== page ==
Milton Berle was television's first superstar and remains one of America's top comedians.
From the Print Edition:
Ron Perelman, Spring 95
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After his debut in "The Perils of Pauline," Berle played kid parts in a number of other silent films in which the big names of the day starred--Douglas Fairbanks, Mary Pickford, Corinne Griffith, Marie Dressler, Mabel Normand and even Charlie Chaplin. "If you can find prints of any of those films today," grinned Berle, "look for a kid with Bugs Bunny teeth--that was me then, and, now that I think of it, that's me now."
Some of those films took Mama Berle and Milton all the way to Hollywood, where the budding comedian got his first glimpse of orange trees and coconut palms. However, after Berle outgrew little kid parts--and the First World War created a shortage of film--movie work on the Coast grew scarce. So it was back to New York to make the rounds of casting agencies again and pick up split-week engagements in small-time vaudeville houses and nightclubs with a female dancing partner he had linked up with at a dancing school in Harlem his mother had sent him to. Their act earned between $3 and $5 a performance, which wasn't much--but then bread wasn't $2 a loaf in 1917, either.
Berle remembered that for a period in his life Mama could afford to serve only rice to the family for dinner. "We ate so much rice I got up in the morning and did my own laundry," he added jokingly.
Berle's career began its slow but steady climb upward after Mama took him to a music publisher's office in Tin Pan Alley one day and had him put on an impromptu singing performance for the agents and song pluggers who were sitting around puffing cigars. A man named Schoenstein heard Milton and hired him to sing at the Mt. Morris Theater on 116th Street and Fifth Avenue in Harlem the following Thursday night.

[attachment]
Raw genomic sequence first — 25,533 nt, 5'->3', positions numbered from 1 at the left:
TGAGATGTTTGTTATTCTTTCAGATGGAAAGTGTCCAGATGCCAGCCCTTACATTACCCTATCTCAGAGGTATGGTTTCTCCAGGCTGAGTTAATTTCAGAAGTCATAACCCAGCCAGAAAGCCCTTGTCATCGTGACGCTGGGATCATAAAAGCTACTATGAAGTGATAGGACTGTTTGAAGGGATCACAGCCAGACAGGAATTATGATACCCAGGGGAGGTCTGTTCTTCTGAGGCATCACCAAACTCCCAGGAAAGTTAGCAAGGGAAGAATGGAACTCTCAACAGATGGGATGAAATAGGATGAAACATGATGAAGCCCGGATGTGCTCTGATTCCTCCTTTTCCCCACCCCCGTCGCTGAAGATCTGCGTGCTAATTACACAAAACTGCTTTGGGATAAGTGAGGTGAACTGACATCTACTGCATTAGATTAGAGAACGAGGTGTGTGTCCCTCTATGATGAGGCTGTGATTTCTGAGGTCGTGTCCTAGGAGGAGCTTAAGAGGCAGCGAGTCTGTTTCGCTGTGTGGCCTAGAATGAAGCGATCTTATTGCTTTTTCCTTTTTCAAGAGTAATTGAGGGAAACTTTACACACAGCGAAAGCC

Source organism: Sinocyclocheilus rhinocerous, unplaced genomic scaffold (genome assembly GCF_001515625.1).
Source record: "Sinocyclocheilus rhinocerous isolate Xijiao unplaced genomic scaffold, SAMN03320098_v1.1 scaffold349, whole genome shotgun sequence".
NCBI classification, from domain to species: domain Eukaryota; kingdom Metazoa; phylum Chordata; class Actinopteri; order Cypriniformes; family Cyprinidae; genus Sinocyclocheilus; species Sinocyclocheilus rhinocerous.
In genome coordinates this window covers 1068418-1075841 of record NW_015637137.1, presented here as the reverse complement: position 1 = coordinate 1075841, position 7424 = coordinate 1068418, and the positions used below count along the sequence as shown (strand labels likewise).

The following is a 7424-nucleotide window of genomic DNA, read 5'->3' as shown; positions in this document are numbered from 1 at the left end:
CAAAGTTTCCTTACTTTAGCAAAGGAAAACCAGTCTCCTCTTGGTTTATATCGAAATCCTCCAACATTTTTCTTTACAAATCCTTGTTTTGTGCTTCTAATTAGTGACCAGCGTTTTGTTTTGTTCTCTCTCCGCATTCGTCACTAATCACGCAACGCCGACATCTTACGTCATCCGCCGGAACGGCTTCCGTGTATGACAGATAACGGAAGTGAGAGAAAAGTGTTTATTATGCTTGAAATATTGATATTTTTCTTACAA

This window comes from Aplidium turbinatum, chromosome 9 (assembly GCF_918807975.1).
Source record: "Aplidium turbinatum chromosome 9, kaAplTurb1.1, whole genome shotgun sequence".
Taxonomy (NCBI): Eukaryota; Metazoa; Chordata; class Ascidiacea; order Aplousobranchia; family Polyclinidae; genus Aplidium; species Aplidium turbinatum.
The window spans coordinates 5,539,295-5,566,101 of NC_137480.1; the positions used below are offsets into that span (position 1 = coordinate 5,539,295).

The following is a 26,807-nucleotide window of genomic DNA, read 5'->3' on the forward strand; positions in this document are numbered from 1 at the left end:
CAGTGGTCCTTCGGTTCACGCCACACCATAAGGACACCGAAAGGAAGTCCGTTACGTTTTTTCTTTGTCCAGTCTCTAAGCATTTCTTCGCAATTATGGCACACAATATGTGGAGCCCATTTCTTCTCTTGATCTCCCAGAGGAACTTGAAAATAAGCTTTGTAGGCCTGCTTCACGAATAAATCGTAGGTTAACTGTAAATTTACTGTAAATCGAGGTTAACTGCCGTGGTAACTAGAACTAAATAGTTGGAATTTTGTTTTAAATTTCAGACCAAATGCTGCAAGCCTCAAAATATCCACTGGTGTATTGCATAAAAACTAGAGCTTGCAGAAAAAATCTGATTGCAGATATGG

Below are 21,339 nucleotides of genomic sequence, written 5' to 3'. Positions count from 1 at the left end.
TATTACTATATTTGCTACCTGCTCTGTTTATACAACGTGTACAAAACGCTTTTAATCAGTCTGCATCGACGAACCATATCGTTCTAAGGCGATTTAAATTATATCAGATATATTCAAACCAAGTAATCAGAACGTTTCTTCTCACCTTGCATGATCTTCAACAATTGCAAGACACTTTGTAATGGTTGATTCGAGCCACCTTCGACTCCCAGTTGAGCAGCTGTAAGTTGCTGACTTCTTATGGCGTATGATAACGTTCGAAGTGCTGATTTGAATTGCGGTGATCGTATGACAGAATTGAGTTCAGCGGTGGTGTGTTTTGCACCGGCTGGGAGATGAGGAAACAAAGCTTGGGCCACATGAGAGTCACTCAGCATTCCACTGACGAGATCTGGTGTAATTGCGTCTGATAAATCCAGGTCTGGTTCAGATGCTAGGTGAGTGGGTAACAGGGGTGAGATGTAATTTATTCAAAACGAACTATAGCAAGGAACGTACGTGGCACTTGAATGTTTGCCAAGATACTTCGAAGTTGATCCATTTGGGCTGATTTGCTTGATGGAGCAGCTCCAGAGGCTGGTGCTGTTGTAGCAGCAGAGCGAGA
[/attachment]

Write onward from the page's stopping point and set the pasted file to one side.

Thursday at Mt. Morris was "songwriters' night," when composers of pop tunes were encouraged to get up and plug their newest "standards."
Because Berle was under 16, the rules of the Gerry Society prevented him from performing onstage at night. The organization had been founded to curb the exploitation of child actors by greedy parents. But Schoenstein got around this obstacle by having the young Berle sing while standing in a box at the side of the stage.
The songwriter that evening turned out to be Irving Berlin, who was there to introduce his latest song, "Oh, How I Hate to Get Up in the Morning," which was the big number from his army show, Yip, Yip, Yaphank. Berle sang it while wearing a Boy Scout uniform. This performance was heard by a small-time producer named E. W. Wolf, who packaged kid acts to work around the Philadelphia area. Wolf made Berle an offer that Mama couldn't refuse, even though it meant moving to the City of Brotherly Love.
Kid acts were all the rage in those days because children worked cheap. A fellow named Gus Edwards was making a fortune producing fare like "School Boys and Girls" and "Kid Kabaret." Such vehicles gave a start to Eddie Cantor, Walter Winchell, Lila Lee and Georgie Price.
"I clicked in most of the junk Wolf put me in, which led to my being seen by J. J. Shubert," continued Berle. "He hired me to come to New York and appear in an updated version of the 'Florodora Sextette,' which had originally been produced in 1900. Now, this was 1920, but audiences still appreciated looking at sexy girls. Grown-up girls, of course. But I was hired along with five other boys my age to do a number with six girls our age--a parody of the grown-up Florodora girls. We were billed as the 'Florodora Sextette of 1940.' "
The Florodora show tried out in Atlantic City, Philadelphia, Washington, D.C., and Baltimore before it opened at the Century Theatre in New York City to smash reviews. The baby sextette was singled out for special mention by the critics--as were Milton and his girl partner.
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